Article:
Without water, life cannot exist. Water may be the main source of renewable energy, but it is not inexhaustible. Given the changes to the climate that are taking place, the planet’s fresh water resources will soon not be sufficient to cover human needs unless we change our behaviour. The question of water is therefore becoming a major issue for companies in the energy and electricity sector. Water is needed to produce electricity. It is used to cool thermal power plants and to supply dams and hydroelectric plants.
Share out water between all users
In France, EDF manages 75% of the country’s artificial surface water reserves. The company has to share this resource with other users, while making sure there is enough water for electricity generation. The water serves to irrigate crops and restore water levels in rivers during low flow periods. Water levels also have to be respected for the tourism business and for fishing, and to maintain biodiversity in rivers and streams. EDF is developing consultation on hydroelectric structures by bringing together state departments, local government, NGOs and other water users to have their say on changes to its operating methods and arrive at the best possible balance between the different uses, including power generation. The alterations being made to the Poutès dam on the River Allier in central France are an excellent illustration.
Manage water consumption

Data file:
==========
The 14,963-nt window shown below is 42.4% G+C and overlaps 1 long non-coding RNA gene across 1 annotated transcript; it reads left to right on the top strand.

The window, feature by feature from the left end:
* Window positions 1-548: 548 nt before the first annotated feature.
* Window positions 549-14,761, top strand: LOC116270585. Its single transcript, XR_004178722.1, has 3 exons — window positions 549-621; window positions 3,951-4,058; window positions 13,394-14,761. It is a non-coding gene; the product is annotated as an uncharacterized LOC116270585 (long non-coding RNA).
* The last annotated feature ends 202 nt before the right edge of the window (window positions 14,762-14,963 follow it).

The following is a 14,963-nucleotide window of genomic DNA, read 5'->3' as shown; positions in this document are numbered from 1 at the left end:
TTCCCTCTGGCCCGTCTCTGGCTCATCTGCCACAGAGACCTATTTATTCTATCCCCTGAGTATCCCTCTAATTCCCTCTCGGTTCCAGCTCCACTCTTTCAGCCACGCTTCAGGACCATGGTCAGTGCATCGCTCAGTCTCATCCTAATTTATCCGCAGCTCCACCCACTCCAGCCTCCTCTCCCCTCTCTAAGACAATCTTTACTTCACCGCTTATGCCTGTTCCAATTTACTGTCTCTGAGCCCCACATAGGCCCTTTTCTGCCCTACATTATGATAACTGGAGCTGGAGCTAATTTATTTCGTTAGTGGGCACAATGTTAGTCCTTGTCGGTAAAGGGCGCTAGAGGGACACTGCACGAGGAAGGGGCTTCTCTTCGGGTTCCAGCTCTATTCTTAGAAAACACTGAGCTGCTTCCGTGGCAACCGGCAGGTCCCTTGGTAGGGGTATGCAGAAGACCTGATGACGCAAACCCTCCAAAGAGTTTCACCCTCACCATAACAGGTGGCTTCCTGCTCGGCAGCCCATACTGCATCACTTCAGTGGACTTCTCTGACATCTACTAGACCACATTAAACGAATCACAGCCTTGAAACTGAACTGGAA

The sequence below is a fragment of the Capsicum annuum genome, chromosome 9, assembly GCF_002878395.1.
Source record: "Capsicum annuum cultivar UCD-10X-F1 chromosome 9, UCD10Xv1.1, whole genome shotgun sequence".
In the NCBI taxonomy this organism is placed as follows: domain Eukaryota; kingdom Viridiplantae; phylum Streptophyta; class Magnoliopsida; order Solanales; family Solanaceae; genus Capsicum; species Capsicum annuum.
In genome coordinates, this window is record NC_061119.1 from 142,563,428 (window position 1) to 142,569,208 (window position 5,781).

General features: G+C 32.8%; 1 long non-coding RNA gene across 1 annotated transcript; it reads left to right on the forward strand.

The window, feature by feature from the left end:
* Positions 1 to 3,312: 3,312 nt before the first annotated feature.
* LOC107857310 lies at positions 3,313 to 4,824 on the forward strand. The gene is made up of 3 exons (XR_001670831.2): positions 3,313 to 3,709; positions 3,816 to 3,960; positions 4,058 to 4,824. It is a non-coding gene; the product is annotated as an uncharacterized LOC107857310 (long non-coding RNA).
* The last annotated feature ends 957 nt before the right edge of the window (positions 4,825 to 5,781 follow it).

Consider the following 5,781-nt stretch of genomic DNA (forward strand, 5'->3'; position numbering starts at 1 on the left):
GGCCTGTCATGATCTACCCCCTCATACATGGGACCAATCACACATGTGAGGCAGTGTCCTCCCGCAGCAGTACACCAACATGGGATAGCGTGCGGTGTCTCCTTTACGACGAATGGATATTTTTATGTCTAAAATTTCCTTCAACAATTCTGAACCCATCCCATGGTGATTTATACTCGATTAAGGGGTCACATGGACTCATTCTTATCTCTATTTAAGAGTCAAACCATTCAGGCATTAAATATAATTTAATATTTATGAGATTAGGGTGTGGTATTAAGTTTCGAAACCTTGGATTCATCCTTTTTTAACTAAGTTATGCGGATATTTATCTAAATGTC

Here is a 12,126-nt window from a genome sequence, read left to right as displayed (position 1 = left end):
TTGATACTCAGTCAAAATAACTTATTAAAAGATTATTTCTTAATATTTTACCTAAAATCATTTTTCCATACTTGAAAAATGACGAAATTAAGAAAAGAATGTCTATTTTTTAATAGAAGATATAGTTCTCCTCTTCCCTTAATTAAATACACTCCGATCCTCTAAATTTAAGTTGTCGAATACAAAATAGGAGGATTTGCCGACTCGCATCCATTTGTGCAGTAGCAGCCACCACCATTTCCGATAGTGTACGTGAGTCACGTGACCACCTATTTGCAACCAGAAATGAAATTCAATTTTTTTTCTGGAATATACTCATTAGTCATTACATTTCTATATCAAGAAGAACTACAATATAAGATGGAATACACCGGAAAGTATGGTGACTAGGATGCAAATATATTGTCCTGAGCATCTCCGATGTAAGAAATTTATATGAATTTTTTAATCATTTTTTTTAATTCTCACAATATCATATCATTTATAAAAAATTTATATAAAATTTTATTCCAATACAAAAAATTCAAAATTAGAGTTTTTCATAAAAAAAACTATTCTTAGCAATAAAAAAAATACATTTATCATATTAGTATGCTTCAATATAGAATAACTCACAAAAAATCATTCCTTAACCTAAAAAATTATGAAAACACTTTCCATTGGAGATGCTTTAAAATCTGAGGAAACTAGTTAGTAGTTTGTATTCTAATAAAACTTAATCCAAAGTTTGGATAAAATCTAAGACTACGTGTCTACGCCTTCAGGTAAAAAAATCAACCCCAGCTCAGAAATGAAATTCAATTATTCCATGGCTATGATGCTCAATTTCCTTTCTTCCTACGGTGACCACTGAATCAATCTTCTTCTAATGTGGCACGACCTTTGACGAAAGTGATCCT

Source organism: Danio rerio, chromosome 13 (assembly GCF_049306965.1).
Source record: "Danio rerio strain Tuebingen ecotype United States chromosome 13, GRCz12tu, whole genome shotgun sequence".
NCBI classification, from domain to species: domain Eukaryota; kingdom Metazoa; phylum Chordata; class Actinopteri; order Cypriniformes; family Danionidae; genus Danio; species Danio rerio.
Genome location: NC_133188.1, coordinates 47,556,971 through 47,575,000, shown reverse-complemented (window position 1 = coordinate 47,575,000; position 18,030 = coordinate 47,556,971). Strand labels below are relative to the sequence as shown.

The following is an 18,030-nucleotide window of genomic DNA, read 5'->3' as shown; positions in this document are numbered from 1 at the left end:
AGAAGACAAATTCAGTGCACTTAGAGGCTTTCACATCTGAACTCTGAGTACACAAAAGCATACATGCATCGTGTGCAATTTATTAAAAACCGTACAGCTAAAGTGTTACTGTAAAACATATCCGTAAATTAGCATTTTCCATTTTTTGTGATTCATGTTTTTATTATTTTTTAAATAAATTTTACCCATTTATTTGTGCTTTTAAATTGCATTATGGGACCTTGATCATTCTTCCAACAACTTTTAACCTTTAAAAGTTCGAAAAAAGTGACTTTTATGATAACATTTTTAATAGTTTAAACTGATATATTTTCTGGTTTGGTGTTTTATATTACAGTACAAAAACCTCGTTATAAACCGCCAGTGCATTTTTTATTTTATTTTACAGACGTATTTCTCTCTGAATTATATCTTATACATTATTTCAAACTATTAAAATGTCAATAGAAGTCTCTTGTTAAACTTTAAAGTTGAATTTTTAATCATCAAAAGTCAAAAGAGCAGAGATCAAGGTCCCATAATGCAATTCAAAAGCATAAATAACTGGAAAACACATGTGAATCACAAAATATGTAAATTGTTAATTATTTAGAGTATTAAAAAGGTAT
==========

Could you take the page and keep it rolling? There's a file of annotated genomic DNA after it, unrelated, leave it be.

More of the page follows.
The EDF Group does not in fact consume much water – 99% of the amounts it extracts to cool its thermal power plants is returned to nature. Even so, it is working to reduce the water consumption of its industrial facilities by developing the reuse of process water and boosting its research programmes. In Poland, its plants in Krakow and Torun now reuse all their industrial water. And for the new thermal plants in France’s overseas departments, EDF’s R&D teams have designed dry air cooling systems for the engines, which reduces the amounts of sea water drawn.
For EDF, it takes less than a litre of water to produce 1 kWh.
Calculate our activities’ water footprint
The EDF Group is coordinating the development of a method to assess the impacts on water of the entire energy sector. EDF is conducting this programme, the Water for Energy Framework, under an agreement with the World Water Council and in collaboration with the scientific community and international organisations representing the coal, nuclear, hydrocarbon and renewable energy sectors. In 2014, a first version of the assessment method was tested at 12 sites:
four of EDF’s nuclear plants and two of its thermal plants in France;
two EDF thermal plants in Poland;
two of Engie’s thermal sites in the United States and Australia;
two of Hydro-Québec’s hydro plants in Canada.
In 2015, EDF presented the method to the World Water Forum in Daegu, South Korea, and began applying it at the Group’s priority sites.